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Drought Fuels Social Tensions

The problem with the tropical heat that has descended on Moscow and central Russia this summer is not so much the high temperatures but the impossibility of gaining any reprieve from it.

Unfortunately, the infrastructure of Russian cities was not built for tropical heat. The crude beaches on the city’s rivers are overcrowded, and people ignore river banks that are clearly marked “Bathing prohibited.” People drown on a regular basis — not so much because of the swift river tides as from drinking too much alcohol.

Even computers have been affected by the heat. I realized just how serious the situation was when an article I had already written and saved was transformed into a meaningless jumble of characters.

Of course, the heat has been a boon for producers of cold drinks and ice cream, but an accompanying drought has caused huge losses in the agricultural sector. For centuries, the country’s agriculture has been crippled by crop failures. That problem seemed to decline in significance in post-Soviet Russia — not because labor productivity and agricultural technology improved, but because agricultural production plays less of a role in the economy than it did before.

In tsarist times, grain exports were just as important to the economy as oil exports are today. The Soviet Union attempted to supply all of its own food and continued exporting foodstuffs through the mid-1930s. That became impossible by the 1960s and 1970s, when crop failure became a serious problem. Foreign currency shortfalls made it difficult for Moscow to import grain. When the economy shifted to a reliance on oil and gas exports, it was considered natural for Russia to import much of its food. The country was able to import grain with petrodollars as long as the price of oil remained high.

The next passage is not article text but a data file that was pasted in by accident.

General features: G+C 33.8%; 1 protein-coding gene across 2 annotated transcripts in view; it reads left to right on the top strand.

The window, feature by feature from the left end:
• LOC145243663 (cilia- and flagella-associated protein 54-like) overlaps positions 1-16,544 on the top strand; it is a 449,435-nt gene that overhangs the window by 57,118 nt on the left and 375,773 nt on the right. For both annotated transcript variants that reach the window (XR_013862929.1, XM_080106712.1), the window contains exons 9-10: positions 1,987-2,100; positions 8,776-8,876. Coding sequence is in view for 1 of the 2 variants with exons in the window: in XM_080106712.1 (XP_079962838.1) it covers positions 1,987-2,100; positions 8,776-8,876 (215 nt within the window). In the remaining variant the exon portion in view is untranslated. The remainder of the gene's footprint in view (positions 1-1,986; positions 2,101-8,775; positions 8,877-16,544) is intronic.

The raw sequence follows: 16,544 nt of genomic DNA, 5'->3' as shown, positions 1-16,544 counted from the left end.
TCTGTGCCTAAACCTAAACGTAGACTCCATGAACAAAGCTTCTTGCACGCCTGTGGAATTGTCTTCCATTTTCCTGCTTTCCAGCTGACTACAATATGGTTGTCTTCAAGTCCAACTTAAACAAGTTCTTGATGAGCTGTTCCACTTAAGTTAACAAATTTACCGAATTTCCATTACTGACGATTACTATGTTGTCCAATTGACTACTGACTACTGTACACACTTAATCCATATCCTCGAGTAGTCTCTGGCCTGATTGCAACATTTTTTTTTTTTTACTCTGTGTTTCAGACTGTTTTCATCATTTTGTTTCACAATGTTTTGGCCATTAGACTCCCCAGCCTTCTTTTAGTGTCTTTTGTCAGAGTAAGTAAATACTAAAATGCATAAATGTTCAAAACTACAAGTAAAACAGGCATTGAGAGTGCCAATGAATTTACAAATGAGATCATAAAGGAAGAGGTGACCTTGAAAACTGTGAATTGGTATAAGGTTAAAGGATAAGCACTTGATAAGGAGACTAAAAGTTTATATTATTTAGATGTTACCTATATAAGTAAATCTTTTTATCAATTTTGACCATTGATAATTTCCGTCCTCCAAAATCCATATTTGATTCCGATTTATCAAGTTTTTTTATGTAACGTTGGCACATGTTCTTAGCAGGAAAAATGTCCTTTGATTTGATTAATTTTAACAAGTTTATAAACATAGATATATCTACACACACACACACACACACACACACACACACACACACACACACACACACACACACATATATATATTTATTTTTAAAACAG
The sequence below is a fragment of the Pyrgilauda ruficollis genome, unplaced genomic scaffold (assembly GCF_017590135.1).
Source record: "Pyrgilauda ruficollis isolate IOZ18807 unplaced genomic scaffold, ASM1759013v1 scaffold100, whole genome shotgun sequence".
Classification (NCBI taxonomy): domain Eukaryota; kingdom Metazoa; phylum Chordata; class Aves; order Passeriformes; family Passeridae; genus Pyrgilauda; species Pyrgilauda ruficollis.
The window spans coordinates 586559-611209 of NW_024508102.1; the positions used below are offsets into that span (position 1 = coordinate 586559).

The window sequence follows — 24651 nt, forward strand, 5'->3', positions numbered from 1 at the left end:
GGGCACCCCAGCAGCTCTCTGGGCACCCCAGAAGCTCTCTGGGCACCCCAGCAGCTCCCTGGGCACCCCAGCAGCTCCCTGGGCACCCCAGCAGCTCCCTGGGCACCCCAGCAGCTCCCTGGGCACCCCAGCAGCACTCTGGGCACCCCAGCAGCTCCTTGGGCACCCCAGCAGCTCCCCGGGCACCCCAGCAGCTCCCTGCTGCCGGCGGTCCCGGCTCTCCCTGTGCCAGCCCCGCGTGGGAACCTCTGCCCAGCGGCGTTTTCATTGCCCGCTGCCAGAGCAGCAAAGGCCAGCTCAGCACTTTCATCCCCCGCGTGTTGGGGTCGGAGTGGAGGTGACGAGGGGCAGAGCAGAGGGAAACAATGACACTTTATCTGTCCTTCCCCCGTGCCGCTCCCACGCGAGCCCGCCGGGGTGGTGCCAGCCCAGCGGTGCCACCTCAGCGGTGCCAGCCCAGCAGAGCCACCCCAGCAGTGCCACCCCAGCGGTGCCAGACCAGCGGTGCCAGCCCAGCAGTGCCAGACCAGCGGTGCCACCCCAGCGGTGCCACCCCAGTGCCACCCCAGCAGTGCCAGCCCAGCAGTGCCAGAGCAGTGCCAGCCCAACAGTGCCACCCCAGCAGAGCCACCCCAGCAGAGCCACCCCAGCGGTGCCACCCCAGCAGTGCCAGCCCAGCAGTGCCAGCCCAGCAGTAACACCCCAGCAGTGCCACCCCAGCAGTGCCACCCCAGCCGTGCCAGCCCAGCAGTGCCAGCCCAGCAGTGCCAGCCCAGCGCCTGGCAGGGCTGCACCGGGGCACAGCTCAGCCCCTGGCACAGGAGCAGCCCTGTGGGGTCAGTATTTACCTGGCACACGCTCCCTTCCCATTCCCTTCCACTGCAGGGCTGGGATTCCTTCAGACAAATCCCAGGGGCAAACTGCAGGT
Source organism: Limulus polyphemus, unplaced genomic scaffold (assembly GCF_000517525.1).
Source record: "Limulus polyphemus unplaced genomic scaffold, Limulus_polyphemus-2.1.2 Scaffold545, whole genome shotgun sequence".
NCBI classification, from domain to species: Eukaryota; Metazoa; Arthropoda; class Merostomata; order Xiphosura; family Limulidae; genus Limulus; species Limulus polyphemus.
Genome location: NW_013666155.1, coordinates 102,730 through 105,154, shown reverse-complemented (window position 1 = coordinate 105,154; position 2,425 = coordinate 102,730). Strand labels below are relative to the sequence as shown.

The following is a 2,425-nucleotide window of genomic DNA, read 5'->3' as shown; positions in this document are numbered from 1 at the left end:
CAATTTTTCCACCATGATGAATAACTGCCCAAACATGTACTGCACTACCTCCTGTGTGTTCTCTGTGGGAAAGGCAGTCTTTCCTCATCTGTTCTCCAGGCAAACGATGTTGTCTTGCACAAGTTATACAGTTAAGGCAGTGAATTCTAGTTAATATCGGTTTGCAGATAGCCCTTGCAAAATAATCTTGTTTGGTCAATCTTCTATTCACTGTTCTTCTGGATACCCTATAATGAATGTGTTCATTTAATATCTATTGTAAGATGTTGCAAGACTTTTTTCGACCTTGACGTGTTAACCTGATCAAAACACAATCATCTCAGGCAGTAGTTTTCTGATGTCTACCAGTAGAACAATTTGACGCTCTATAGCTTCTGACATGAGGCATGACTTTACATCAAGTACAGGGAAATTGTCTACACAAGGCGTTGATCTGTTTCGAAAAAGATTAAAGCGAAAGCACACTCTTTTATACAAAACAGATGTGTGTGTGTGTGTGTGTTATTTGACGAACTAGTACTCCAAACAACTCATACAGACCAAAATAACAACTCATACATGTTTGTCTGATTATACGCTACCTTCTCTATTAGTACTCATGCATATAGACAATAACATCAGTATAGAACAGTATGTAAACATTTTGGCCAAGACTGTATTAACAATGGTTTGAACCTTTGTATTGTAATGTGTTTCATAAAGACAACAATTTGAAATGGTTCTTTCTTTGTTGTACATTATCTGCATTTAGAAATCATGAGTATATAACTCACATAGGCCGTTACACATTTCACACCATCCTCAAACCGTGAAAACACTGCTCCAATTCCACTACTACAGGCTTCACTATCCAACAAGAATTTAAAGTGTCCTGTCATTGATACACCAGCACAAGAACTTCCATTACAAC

In Russia, noncommercial farms, dacha plots and family gardens provide as much as 40 percent of all the food that is bought and sold. But this does not include the food that people consume themselves. According to sociologist Anna Ochkina, families in the Penza region grow at least one-third of their own food.

These garden plots, which are not protected by advanced agricultural technologies, are the most unprepared to cope with drought. That is why these plots are now suffering the most in the drought.

Unable to rely on their own crops, families are forced to buy more food in stores and markets. Not only does that lead to higher prices in response to increased demand, but people see their family budgets dry up before the next paycheck arrives. Hence, the direct link between the drought and increased social tensions.

Overcoming Russia’s reliance on homegrown agriculture is an important prerequisite for modernization. But is Russia’s conservative society — one that stresses family, religion and closeness to nature — even capable of modernizing? Of course it is, with the caveat that “innovations” prove meaningless and breakthrough technologies go to waste.

If we want a different result, we need to improve society, not technology.

Boris Kagarlitsky is the director of the Institute of Globalization Studies.

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